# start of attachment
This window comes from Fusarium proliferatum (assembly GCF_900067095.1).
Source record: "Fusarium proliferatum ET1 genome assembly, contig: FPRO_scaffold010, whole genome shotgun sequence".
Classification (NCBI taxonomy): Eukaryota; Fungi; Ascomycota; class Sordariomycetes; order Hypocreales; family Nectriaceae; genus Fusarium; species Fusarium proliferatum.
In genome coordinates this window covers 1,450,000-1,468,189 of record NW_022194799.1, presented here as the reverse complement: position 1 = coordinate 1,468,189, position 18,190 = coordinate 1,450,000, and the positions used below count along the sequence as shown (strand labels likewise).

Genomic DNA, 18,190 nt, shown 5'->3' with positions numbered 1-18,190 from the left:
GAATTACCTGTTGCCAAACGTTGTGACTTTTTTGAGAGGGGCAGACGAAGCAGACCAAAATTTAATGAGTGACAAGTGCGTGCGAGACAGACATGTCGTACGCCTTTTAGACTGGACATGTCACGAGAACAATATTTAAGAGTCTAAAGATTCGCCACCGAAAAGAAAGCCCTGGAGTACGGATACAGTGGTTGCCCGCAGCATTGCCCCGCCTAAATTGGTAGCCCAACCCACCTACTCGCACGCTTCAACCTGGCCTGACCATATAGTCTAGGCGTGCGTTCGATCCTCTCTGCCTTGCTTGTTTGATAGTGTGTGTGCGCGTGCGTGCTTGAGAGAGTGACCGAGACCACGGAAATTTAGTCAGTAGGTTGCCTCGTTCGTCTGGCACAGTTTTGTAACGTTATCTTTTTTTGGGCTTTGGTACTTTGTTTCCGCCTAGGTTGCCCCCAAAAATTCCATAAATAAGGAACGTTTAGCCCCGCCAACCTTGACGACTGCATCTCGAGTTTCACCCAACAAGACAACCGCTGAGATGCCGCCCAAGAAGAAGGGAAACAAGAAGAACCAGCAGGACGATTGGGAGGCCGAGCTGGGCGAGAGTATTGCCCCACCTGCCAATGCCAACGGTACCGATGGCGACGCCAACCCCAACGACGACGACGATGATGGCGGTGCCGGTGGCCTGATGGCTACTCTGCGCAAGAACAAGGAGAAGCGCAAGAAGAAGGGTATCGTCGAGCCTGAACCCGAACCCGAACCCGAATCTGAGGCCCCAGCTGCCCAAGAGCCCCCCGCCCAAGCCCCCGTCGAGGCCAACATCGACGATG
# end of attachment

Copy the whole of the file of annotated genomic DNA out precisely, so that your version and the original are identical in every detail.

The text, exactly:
This window comes from Fusarium proliferatum (assembly GCF_900067095.1).
Source record: "Fusarium proliferatum ET1 genome assembly, contig: FPRO_scaffold010, whole genome shotgun sequence".
Classification (NCBI taxonomy): Eukaryota; Fungi; Ascomycota; class Sordariomycetes; order Hypocreales; family Nectriaceae; genus Fusarium; species Fusarium proliferatum.
In genome coordinates this window covers 1,450,000-1,468,189 of record NW_022194799.1, presented here as the reverse complement: position 1 = coordinate 1,468,189, position 18,190 = coordinate 1,450,000, and the positions used below count along the sequence as shown (strand labels likewise).

Genomic DNA, 18,190 nt, shown 5'->3' with positions numbered 1-18,190 from the left:
GAATTACCTGTTGCCAAACGTTGTGACTTTTTTGAGAGGGGCAGACGAAGCAGACCAAAATTTAATGAGTGACAAGTGCGTGCGAGACAGACATGTCGTACGCCTTTTAGACTGGACATGTCACGAGAACAATATTTAAGAGTCTAAAGATTCGCCACCGAAAAGAAAGCCCTGGAGTACGGATACAGTGGTTGCCCGCAGCATTGCCCCGCCTAAATTGGTAGCCCAACCCACCTACTCGCACGCTTCAACCTGGCCTGACCATATAGTCTAGGCGTGCGTTCGATCCTCTCTGCCTTGCTTGTTTGATAGTGTGTGTGCGCGTGCGTGCTTGAGAGAGTGACCGAGACCACGGAAATTTAGTCAGTAGGTTGCCTCGTTCGTCTGGCACAGTTTTGTAACGTTATCTTTTTTTGGGCTTTGGTACTTTGTTTCCGCCTAGGTTGCCCCCAAAAATTCCATAAATAAGGAACGTTTAGCCCCGCCAACCTTGACGACTGCATCTCGAGTTTCACCCAACAAGACAACCGCTGAGATGCCGCCCAAGAAGAAGGGAAACAAGAAGAACCAGCAGGACGATTGGGAGGCCGAGCTGGGCGAGAGTATTGCCCCACCTGCCAATGCCAACGGTACCGATGGCGACGCCAACCCCAACGACGACGACGATGATGGCGGTGCCGGTGGCCTGATGGCTACTCTGCGCAAGAACAAGGAGAAGCGCAAGAAGAAGGGTATCGTCGAGCCTGAACCCGAACCCGAACCCGAATCTGAGGCCCCAGCTGCCCAAGAGCCCCCCGCCCAAGCCCCCGTCGAGGCCAACATCGACGATG